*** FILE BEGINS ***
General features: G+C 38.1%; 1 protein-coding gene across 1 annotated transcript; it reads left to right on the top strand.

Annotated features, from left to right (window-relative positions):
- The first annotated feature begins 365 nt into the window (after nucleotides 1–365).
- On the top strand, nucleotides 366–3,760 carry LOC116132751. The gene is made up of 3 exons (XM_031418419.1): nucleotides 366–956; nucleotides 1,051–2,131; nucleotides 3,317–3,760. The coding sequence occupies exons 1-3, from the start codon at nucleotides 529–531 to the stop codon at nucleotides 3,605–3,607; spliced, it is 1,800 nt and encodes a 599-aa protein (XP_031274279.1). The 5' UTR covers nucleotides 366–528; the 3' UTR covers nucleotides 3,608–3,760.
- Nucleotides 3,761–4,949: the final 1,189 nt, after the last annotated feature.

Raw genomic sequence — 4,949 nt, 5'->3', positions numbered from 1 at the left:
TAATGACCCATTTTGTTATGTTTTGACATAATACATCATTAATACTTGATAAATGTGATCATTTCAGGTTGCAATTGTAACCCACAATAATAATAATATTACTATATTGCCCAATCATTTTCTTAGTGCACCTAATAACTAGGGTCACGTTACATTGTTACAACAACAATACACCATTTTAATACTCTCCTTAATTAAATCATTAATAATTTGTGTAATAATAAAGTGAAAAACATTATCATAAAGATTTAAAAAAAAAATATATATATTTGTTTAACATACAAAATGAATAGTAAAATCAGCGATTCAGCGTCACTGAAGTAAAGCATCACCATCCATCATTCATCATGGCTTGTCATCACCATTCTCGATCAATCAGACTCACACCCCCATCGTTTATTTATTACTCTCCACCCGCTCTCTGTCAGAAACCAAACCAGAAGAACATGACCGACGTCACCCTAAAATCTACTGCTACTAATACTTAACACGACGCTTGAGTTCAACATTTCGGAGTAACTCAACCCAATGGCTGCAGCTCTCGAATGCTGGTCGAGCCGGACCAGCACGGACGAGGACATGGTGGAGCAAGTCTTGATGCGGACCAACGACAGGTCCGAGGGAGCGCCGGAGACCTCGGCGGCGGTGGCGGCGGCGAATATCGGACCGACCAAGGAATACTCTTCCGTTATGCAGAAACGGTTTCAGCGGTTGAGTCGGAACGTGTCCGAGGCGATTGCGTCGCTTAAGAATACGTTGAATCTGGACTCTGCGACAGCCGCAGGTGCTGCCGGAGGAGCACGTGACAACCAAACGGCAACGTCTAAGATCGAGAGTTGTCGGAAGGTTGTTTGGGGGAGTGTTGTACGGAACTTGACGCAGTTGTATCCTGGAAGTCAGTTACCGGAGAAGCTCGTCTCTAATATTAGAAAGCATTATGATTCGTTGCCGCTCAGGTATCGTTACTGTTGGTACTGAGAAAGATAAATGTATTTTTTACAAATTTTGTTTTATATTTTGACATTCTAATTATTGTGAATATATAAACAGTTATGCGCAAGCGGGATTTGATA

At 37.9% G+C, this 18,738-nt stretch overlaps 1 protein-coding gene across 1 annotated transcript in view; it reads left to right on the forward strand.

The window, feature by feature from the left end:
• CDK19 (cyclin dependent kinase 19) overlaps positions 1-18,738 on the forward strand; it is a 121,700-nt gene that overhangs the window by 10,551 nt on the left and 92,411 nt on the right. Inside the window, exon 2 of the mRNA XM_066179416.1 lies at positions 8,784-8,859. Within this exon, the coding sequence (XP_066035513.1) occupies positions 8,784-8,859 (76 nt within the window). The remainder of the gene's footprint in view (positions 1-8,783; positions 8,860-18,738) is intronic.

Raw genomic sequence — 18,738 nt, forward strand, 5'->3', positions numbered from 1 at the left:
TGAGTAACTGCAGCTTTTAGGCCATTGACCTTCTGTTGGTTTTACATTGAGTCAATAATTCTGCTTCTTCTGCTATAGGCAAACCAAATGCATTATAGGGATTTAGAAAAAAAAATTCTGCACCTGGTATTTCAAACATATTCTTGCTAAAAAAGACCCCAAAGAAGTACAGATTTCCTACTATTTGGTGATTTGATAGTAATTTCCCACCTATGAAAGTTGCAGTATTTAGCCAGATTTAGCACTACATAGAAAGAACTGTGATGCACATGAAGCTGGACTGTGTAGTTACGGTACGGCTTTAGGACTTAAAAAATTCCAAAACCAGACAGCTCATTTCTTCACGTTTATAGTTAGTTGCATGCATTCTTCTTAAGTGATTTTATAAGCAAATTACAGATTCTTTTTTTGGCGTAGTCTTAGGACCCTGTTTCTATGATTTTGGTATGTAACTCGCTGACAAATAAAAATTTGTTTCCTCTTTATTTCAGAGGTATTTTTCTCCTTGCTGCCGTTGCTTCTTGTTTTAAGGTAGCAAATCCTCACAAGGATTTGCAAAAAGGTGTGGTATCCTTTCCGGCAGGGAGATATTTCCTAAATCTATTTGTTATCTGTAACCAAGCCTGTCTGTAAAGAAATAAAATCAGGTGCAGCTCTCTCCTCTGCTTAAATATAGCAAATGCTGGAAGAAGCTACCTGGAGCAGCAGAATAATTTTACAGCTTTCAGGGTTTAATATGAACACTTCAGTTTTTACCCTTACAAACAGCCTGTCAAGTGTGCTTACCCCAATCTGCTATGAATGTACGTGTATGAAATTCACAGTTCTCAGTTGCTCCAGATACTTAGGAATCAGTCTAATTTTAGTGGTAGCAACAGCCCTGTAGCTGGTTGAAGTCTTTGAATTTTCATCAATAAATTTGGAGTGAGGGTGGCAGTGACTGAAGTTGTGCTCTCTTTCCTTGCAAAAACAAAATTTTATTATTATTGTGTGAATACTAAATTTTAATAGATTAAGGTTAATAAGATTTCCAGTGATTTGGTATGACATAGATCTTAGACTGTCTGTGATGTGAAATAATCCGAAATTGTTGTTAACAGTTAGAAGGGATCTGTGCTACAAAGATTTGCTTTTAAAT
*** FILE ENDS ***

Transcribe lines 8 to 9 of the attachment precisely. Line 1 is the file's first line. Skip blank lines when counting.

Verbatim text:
At 37.9% G+C, this 18,738-nt stretch overlaps 1 protein-coding gene across 1 annotated transcript in view; it reads left to right on the forward strand.

The window, feature by feature from the left end: